Data from: Wetland environmental bioreactor system contributes to the decomposition of cellulose
LIU, Wen et al. (2019), Data from: Wetland environmental bioreactor system contributes to the decomposition of cellulose, Dryad, Dataset, https://doi.org/10.5061/dryad.8mg5702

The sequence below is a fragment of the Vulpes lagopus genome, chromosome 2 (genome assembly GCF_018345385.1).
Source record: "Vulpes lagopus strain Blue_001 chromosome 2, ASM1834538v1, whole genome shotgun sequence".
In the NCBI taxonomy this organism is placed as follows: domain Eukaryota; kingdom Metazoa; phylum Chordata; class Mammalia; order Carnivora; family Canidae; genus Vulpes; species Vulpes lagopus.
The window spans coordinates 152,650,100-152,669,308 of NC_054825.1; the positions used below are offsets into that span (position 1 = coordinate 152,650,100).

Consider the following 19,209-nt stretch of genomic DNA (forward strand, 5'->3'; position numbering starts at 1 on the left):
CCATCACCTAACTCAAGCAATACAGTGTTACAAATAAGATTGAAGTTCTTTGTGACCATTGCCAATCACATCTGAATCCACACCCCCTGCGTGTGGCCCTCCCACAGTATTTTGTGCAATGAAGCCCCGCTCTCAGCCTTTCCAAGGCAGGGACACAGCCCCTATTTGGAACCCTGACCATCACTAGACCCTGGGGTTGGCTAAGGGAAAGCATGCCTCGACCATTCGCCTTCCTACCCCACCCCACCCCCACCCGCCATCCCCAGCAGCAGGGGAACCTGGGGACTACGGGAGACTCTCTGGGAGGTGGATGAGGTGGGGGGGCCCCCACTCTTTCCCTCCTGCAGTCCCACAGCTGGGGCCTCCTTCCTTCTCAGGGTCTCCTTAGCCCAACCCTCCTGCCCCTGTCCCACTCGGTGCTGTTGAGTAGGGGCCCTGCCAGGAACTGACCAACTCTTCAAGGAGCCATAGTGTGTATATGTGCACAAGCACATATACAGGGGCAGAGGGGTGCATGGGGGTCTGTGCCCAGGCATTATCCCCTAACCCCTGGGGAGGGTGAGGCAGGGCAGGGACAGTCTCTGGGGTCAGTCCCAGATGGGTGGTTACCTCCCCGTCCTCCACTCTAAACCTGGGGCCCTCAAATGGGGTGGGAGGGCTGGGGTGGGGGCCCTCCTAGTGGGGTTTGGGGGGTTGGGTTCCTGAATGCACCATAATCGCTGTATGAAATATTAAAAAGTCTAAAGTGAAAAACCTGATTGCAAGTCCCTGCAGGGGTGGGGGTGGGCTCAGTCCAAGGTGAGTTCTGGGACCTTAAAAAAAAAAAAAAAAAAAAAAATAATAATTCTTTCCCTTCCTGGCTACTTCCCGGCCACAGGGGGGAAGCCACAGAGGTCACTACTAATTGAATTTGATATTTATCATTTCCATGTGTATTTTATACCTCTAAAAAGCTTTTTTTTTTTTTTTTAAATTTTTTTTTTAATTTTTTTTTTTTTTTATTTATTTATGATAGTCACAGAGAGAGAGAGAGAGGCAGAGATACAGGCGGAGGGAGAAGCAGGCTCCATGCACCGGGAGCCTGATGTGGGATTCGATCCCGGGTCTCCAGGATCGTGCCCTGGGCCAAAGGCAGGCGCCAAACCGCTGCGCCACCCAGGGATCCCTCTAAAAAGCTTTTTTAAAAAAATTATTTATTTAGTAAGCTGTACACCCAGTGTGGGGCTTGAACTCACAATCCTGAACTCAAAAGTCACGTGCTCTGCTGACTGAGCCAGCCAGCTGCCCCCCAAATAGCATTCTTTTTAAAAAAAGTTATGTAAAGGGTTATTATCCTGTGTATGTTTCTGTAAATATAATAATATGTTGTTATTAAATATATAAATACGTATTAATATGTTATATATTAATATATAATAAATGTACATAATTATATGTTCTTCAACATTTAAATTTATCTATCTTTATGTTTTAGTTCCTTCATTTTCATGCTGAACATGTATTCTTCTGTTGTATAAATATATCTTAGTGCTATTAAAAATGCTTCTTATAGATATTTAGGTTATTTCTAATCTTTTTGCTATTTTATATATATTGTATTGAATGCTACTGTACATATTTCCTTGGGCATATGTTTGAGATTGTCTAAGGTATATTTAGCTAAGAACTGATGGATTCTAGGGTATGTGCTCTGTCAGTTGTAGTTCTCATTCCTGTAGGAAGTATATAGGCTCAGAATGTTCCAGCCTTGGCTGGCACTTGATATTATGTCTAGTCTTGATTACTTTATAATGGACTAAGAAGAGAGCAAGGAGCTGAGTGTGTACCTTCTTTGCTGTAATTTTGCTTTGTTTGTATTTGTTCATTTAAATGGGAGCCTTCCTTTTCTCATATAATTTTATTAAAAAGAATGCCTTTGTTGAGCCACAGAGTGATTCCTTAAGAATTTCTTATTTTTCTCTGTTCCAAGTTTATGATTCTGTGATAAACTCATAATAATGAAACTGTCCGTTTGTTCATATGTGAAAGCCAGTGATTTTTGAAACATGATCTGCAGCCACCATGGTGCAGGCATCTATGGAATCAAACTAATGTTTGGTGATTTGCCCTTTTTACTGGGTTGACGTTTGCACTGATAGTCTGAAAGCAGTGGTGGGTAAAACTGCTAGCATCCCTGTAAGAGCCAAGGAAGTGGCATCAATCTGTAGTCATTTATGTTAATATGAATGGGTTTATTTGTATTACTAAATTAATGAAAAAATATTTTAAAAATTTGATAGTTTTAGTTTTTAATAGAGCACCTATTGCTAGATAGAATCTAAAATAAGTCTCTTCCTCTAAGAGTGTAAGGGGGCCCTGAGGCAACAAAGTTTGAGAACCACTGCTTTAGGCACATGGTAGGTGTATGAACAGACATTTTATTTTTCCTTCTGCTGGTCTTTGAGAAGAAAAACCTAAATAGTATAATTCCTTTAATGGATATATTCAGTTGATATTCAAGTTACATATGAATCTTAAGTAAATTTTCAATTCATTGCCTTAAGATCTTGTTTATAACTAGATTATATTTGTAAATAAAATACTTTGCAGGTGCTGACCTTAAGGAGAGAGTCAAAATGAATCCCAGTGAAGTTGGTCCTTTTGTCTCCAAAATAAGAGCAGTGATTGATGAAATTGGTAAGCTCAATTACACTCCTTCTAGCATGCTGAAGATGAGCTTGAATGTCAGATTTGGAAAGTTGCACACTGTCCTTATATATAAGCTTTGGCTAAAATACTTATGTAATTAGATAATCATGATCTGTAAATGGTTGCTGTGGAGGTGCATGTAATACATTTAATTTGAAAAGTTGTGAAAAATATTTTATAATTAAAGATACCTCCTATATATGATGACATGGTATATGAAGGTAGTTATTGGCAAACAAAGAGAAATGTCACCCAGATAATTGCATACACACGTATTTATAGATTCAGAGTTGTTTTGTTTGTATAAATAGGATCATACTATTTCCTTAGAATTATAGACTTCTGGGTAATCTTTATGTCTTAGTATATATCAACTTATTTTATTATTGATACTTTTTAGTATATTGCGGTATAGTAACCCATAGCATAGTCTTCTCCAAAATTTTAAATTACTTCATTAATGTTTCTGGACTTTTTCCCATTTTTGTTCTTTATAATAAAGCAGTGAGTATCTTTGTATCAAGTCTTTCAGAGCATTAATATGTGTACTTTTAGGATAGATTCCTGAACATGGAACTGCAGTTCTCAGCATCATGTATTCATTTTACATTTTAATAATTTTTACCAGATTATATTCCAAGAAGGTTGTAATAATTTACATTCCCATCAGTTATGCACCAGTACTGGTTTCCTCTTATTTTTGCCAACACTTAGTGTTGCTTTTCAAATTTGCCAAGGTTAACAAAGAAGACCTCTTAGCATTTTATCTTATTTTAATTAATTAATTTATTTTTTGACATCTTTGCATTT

Recently, numerous species of aquatic invertebrates inhabiting wetlands have been shown to possess endogenous cellulase, following the discovery that termites have cellulase genes encoded in their own genome rather than relying on symbiotic bacteria for decomposing cellulose. Wetlands have been empirically shown to play an important role in the decomposition of land-originating hard-to-degrade polysaccharides such as cellulose. However, the mechanism that connects the cellulase producer and the wetlands remains unknown, which makes it very difficult to evaluate the ecological function of wetlands. Here we found that a macrobenthic bivalve, Corbicula japonica, secretes its cellulase to the wetland sediment. Secreted cellulases are immobilized in the components of the sediment. Moreover, adding cellulose or glucose to C. japonica could trigger its cellulase secretion level. These findings suggest a novel wetland cellulose decomposition mechanism. The decomposition ability of wetlands was previously ascribed only to microbes and/or invertebrates that contain cellulases. Our findings suggest that benthic animals supply wetlands with their enzymes as decomposition agents, while wetland sediments serve as immobilization scaffolds for the enzymes. This system, which was named by us an “environmental bioreactor system”, could provide a key function in wetlands.